Heine was born of Jewish parents. Much of his early life was influenced by the financial power of his uncle Salomon Heine, a millionaire Hamburg banker, with whom he remained on an awkward footing for many years. After he had been educated in the Düsseldorf Lyceum, an unsuccessful attempt was undertaken to make a businessman of him, first in banking, then in retailing. Eventually, his uncle was prevailed upon to finance a university education, and Heine attended the universities of Bonn, Göttingen, Berlin, and Göttingen again, where he finally took a degree in law with absolutely minimal achievement in 1825. In that same year, in order to open up the possibility of a civil service career, closed to Jews at that time, he converted to Protestantism with little enthusiasm and some resentment. He never practised law, however, nor held a position in government service; and his student years had been primarily devoted not to the studies for which his uncle had been paying but to poetry, literature, and history. 

When the July Revolution of 1830 occurred in France, Heine did not, like many of his liberal and radical contemporaries, race to Paris at once but continued his more or less serious efforts to find some sort of paying position in Germany. In the spring of 1831 he finally went to Paris, where he was to live for the rest of his life. 

Heine’s early years in Paris were his happiest. From an outcast in the society of his own rich uncle, he was transformed into a leading literary personality, and he became acquainted with many of the prominent people of his time.  However his critical and satirical writings brought him into grave difficulties with the German censorship, and, at the end of 1835, the Federal German Diet tried to enforce a nationwide ban on all his works. He was surrounded by police spies, and his voluntary exile became an imposed one. In 1840 Heine wrote a witty but ill-advised book on the late Ludwig Börne (1786–1837), the leader of the German radicals in Paris, in which Heine attempted to defend his own more subtle stand against what he thought of as the shallowness of political activism; but the arrogance and ruthlessness of the book alienated all camps.

Though never destitute, Heine was always out of money; and when his uncle died in 1844, all but disinheriting him, he began, under the eyes of all Europe, a violent struggle for the inheritance, which was settled with the grant of a right of censorship over his writings to his uncle’s family; in this way, apparently, the bulk of Heine’s memoirs was lost to posterity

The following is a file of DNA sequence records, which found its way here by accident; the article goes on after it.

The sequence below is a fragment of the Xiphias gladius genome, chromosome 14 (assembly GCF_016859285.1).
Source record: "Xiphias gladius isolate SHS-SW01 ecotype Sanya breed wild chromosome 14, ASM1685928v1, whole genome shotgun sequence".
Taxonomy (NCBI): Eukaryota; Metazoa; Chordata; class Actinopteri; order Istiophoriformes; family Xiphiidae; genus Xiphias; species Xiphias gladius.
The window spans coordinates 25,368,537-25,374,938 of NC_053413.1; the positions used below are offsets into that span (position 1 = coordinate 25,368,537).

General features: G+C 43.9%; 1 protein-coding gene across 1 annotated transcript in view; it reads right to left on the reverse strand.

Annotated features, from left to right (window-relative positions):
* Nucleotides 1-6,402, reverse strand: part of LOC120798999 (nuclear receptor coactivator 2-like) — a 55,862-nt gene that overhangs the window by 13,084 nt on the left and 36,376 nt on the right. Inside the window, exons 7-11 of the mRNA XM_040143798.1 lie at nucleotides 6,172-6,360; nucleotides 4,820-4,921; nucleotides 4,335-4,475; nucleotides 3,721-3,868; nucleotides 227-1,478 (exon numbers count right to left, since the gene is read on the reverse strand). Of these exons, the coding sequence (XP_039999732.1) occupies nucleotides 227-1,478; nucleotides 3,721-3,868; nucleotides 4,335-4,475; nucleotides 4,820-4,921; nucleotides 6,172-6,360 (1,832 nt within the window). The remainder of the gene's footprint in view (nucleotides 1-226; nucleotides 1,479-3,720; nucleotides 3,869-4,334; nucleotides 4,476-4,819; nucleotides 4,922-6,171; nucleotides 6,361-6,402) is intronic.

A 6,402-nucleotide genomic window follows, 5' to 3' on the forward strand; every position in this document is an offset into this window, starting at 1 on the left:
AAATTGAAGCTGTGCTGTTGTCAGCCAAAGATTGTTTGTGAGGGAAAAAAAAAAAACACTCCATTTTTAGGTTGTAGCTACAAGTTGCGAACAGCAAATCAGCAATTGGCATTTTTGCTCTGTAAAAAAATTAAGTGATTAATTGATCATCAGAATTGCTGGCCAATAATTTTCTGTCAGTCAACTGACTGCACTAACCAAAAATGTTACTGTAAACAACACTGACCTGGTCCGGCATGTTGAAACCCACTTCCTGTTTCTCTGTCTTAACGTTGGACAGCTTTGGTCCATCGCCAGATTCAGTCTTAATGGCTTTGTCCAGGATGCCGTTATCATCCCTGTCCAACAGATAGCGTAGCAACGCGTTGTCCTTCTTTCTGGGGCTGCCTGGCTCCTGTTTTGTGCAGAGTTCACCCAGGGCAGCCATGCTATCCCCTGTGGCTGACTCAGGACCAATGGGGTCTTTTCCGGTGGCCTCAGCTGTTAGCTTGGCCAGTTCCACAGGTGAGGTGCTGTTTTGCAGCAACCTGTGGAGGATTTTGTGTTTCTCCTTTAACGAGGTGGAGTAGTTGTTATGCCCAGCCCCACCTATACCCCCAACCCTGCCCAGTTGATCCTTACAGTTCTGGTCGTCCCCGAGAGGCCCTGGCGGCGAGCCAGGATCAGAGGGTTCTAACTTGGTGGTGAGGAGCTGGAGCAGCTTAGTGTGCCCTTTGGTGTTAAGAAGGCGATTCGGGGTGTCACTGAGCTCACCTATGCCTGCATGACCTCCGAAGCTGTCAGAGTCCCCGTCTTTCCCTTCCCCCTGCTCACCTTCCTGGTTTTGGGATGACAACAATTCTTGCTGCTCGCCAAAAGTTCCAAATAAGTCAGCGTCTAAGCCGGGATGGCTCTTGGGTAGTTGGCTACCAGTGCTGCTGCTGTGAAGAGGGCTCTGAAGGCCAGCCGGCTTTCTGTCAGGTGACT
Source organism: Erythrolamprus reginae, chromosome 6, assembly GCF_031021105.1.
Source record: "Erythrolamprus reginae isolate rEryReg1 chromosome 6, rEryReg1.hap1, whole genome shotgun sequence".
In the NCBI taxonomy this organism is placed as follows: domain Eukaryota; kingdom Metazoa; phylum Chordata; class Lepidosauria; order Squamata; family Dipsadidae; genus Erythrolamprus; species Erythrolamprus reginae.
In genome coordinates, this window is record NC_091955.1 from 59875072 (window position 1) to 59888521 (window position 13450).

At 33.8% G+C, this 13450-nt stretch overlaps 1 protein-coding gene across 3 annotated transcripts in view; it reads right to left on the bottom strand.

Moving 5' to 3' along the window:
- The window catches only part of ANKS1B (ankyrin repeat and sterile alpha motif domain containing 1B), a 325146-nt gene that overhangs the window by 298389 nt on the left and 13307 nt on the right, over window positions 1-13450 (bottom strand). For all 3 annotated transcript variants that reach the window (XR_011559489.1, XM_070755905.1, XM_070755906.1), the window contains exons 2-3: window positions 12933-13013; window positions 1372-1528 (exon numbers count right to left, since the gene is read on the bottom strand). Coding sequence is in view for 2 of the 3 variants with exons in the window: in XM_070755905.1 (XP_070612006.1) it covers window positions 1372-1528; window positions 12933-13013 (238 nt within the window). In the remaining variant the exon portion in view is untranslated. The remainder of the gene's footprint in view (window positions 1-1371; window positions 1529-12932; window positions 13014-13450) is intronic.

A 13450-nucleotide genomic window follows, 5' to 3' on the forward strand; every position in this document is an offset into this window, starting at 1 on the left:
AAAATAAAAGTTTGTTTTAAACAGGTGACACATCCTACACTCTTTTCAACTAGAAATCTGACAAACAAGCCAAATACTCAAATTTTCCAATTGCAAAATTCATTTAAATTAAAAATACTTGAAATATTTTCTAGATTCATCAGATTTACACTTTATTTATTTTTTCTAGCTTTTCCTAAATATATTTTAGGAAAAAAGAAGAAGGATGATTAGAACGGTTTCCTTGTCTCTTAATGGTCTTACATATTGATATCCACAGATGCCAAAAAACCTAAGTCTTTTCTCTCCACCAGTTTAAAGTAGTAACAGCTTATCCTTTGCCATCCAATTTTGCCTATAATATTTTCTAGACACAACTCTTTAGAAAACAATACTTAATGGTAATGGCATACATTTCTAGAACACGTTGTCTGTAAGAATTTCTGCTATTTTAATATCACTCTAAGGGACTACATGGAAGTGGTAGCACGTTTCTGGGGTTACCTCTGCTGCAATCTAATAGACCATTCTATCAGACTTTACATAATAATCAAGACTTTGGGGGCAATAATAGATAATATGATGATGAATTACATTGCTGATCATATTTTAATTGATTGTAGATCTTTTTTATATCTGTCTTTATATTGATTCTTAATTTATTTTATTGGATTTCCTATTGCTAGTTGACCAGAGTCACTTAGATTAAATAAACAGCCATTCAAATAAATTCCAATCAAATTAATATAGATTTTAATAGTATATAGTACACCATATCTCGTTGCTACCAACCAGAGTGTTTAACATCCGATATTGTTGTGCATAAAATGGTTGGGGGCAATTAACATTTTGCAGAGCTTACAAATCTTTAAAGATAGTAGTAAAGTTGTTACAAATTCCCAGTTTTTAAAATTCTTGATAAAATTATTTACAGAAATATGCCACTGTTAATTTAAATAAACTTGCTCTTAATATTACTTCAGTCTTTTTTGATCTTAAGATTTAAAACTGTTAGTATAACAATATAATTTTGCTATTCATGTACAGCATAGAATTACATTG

The worst of his sufferings, however, were caused by his deteriorating health. An apparently venereal disease began to attack one part of his nervous system after another, and from the spring of 1848 he was confined to his “mattress-grave”. His third volume of poems, Romanzero (1851), is full of heartrending laments and bleak glosses on the human condition; many of these poems are now regarded as among his finest. A final collection, Gedichte 1853 und 1854 (Poems 1853 and 1854), is of the same order. After nearly eight years of torment, Heine died and was buried in the Montmartre Cemetery.

Heine's international literary reputation was established with the publication of Buch der Lieder in 1827, a collection of already published poems, several of which were set as Lieder by Schubert, Schumann, Mendelssohn and others.

Schwanengesang (Swan song), D 957, is the title of a collection of songs written by Franz Schubert at the end of his life in 1828 and published iin 1829, just a few months after his death. The collection was named by its first publisher Tobias Haslinger, presumably wishing to present it as Schubert's final musical testament to the world. Unlike the earlier Die schöne Müllerin and Winterreise, it contains settings of three poets, Ludwig Rellstab (1799–1860), Heinrich Heine(1797–1856) and Johann Gabriel Seidl (1804–1875). 

In the original manuscript in Schubert's hand, the first 13 songs were copied in a single sitting, on consecutive manuscript pages, and in the standard performance order. All the song titles are by Schubert, as the poet did not give names to the poems. The six poems by Heine, set as part of D 957, are Der Atlas , Ihr Bild, Das Fishermädchen, Die Stadt. Am Meer  and Der Doppelganger.

Taken from Encyclopedia Britannica (to view the full article, click here), and Wikipedia (to view the full article, click here.)

To read some of his poetry, click here